Live it out: Commit to making one Sunday a month a true Sabbath for you and all your household.

Resource: http://www.jewfaq.org/shabbat.htm

Holy Week, April 17-24

Sunday, April 17, Palm Sunday

Meditate on Luke 19:28-44 several times today. Imagine the scene – the sights, smells, sounds. Watch Jesus as He weeps over Jerusalem; listen to His words. Now imagine He turns to you and says “Have you found peace?”

Wednesday, April 20

A contemplative service led by Robert Dilday.

Thursday, April 21, Maundy Thursday

Walk through your neighborhood today or through the halls where you work. Pray for everyone you see, for those you know and those you don’t know.

Friday, April 22, Good Friday

Spend your lunch break in the quiet of the sanctuary at Tabernacle Baptist Church, 1925 Grove Avenue, at noon. Remember that “From the sixth hour until the ninth hour darkness came over all the land.” (Matthew 27:45, NIV)

Saturday, April 23, Holy Saturday

Set spiritual goals for yourself: Choose one of the disciplines that worked best for you during Lent and one that was a challenge. Commit to doing the former one once a month and the latter once a year.

Sunday, April 24, Easter

As you plan your Easter Sunday, include whatever will make it a true Sabbath celebration.


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By Jim Somerville.

“Why did Jesus have to die?”

People often ask me that question, and although there are some important theological answers, there are also some political answers. The most obvious one is that the Roman government condemned Him to death because they saw Him as a threat.

Do you remember how the Jewish religious authorities brought Him before Pilate saying, “We found this man perverting our nation, forbidding us to pay taxes to the emperor, and saying that he himself is the Messiah, a king” (Luke 23:2, NRSV)? They were accusing Him of insurrection, of “rising in revolt, rebellion, or resistance against an established government.” They were hoping that the Roman government would do away with Him largely because they, themselves, saw Him as a threat.

When Jesus made His triumphal entry into Jerusalem, and “the whole multitude of the disciples began to praise God joyfully with a loud voice,” some of the Pharisees in the crowd said to Him, “Teacher, order your disciples to stop”, but Jesus said, “I tell you, if these were silent, the stones would shout out” (Luke 19:37, 39-40, NRSV). In another Gospel the Pharisees admit, grudgingly, “You see, you can do nothing. Look, the world has gone after him!” (John 12:19, NRSV)

It’s that kind of thing that forces them to take action, that sense that things are getting out of hand, that the world is going after Jesus, that they are powerless to stop Him. The religious authorities enjoyed a certain amount of privilege because of their position, but if everybody began to look to Jesus for answers instead of to them, if they began to believe that He really was God’s anointed one—the Messiah—then all that would change.

Something had to be done…

On this year’s Journey to the Cross we will take a look at the “Principalities and Powers” that aligned themselves against Jesus when He came to Jerusalem, the earthly and unearthly forces so desperate to keep Him from establishing the Kingdom of Heaven. As we do, we will ask ourselves the question: “In what ways do we refuse to yield our own small power, and prevent Jesus from establishing the Kingdom within us?”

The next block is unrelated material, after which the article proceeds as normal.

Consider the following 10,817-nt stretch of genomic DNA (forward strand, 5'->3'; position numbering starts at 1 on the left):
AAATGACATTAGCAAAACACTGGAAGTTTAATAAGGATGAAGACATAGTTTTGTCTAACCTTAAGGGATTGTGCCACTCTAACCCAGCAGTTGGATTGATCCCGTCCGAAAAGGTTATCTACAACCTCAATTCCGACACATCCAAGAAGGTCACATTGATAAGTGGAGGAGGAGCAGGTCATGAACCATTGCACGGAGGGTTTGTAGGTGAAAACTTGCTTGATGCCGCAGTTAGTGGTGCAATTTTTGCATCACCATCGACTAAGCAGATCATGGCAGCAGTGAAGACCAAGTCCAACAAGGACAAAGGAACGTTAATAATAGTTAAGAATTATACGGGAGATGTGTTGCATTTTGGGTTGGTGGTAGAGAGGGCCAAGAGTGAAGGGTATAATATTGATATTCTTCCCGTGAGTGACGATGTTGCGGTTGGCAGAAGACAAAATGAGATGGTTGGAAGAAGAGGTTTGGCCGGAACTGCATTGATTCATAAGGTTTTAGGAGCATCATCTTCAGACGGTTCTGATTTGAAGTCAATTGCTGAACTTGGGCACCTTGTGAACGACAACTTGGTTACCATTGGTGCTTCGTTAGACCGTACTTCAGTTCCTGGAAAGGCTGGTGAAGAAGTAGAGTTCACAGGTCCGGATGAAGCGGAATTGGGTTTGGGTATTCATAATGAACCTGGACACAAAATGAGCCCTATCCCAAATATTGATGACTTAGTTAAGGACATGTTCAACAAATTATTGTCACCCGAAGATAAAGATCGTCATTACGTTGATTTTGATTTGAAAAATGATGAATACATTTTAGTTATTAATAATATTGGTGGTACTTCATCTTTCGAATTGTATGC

Join us as we enter a 40-day season of study, introspection and prayer, working our way through Matthew 21-23 as we journey with Jesus to the cross.

Journey to the Cross & Holy Week:

March 9, Ash Wednesday: Matthew 21:12-17: the cleansing of the temple. Jesus was angry that His father’s house had been turned into a den of robbers. The chief priests and scribes became angry with Jesus “when they saw the amazing things that he did.”

March 16, Journey I: Matthew 21:18-32: Jesus curses the fig tree, the authority of Jesus questioned, the parable of the two sons. Here Jesus shows His disappointment with a “fruitless” Israel, led by religious authorities who have not done what they told God they would do.

March 23, Journey II: Matthew 21:33-46: the parable of the wicked tenants. “When the chief priests and Pharisees heard his parables, they realized that he was speaking about them.”

March 30, Journey III: Matthew 22:1-14: the parable of the wedding banquet. Those who had been invited to the banquet (the religious authorities?) did not come. Those who “crashed” God’s party (the same?) are thrown into the outer darkness.

April 6, Journey IV: Matthew 22:15-40: three questions meant to trip Jesus up: the question about paying taxes, the question about the resurrection, and the question about the greatest commandment. “After that, no one dared to ask him any more questions.”

April 13, Journey V: Matthew 23 (selected verses). Jesus denounces the scribes and Pharisees and ends his rant by saying, “you will not see me again until you say, ‘Blessed is the one who comes in the name of the Lord’” (setting us up for Palm Sunday).

April 17 – Palm Sunday worship services at 8:30 & 11 a.m. – Jim Somerville, preaching

April 20 – Contemplative service

April 21 – Maundy Thursday service – Lynn Turner, preaching

April 22 – Good Friday service, noon, Tabernacle Baptist Church, Jim Somerville, preaching

April 23 – Holy Saturday service & candlelight baptism service, 8 pm – Pastor Emeritus Dr. James Flamming, preaching

April 24 – Easter Sunday worship services at 8:30 & 11 a.m. – Jim Somerville, preaching